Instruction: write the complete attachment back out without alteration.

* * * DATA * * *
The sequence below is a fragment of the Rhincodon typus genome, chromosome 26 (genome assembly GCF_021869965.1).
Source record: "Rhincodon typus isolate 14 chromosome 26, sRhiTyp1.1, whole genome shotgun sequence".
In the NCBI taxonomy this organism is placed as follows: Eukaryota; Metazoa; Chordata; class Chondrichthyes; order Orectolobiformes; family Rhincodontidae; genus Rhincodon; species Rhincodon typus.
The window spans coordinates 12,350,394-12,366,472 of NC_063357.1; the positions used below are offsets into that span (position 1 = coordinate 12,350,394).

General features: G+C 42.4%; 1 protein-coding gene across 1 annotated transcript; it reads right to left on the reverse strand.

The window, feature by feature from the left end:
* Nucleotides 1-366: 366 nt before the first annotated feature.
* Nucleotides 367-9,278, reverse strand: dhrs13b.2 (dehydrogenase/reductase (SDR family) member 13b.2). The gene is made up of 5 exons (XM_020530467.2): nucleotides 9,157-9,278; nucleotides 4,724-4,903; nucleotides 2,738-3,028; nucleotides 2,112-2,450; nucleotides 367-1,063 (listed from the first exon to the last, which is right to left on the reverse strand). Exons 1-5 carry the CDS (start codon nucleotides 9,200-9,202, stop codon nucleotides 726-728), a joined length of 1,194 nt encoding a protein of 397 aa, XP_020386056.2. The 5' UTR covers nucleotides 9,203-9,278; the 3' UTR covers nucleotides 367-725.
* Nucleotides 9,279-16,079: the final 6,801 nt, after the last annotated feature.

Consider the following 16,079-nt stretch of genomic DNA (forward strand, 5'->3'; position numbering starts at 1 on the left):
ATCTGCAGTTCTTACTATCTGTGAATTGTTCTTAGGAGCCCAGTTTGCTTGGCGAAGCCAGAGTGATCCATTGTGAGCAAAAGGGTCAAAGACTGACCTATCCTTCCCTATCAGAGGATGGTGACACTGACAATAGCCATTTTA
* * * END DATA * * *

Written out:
The sequence below is a fragment of the Rhincodon typus genome, chromosome 26 (genome assembly GCF_021869965.1).
Source record: "Rhincodon typus isolate 14 chromosome 26, sRhiTyp1.1, whole genome shotgun sequence".
In the NCBI taxonomy this organism is placed as follows: Eukaryota; Metazoa; Chordata; class Chondrichthyes; order Orectolobiformes; family Rhincodontidae; genus Rhincodon; species Rhincodon typus.
The window spans coordinates 12,350,394-12,366,472 of NC_063357.1; the positions used below are offsets into that span (position 1 = coordinate 12,350,394).

General features: G+C 42.4%; 1 protein-coding gene across 1 annotated transcript; it reads right to left on the reverse strand.

The window, feature by feature from the left end:
* Nucleotides 1-366: 366 nt before the first annotated feature.
* Nucleotides 367-9,278, reverse strand: dhrs13b.2 (dehydrogenase/reductase (SDR family) member 13b.2). The gene is made up of 5 exons (XM_020530467.2): nucleotides 9,157-9,278; nucleotides 4,724-4,903; nucleotides 2,738-3,028; nucleotides 2,112-2,450; nucleotides 367-1,063 (listed from the first exon to the last, which is right to left on the reverse strand). Exons 1-5 carry the CDS (start codon nucleotides 9,200-9,202, stop codon nucleotides 726-728), a joined length of 1,194 nt encoding a protein of 397 aa, XP_020386056.2. The 5' UTR covers nucleotides 9,203-9,278; the 3' UTR covers nucleotides 367-725.
* Nucleotides 9,279-16,079: the final 6,801 nt, after the last annotated feature.

Consider the following 16,079-nt stretch of genomic DNA (forward strand, 5'->3'; position numbering starts at 1 on the left):
ATCTGCAGTTCTTACTATCTGTGAATTGTTCTTAGGAGCCCAGTTTGCTTGGCGAAGCCAGAGTGATCCATTGTGAGCAAAAGGGTCAAAGACTGACCTATCCTTCCCTATCAGAGGATGGTGACACTGACAATAGCCATTTTA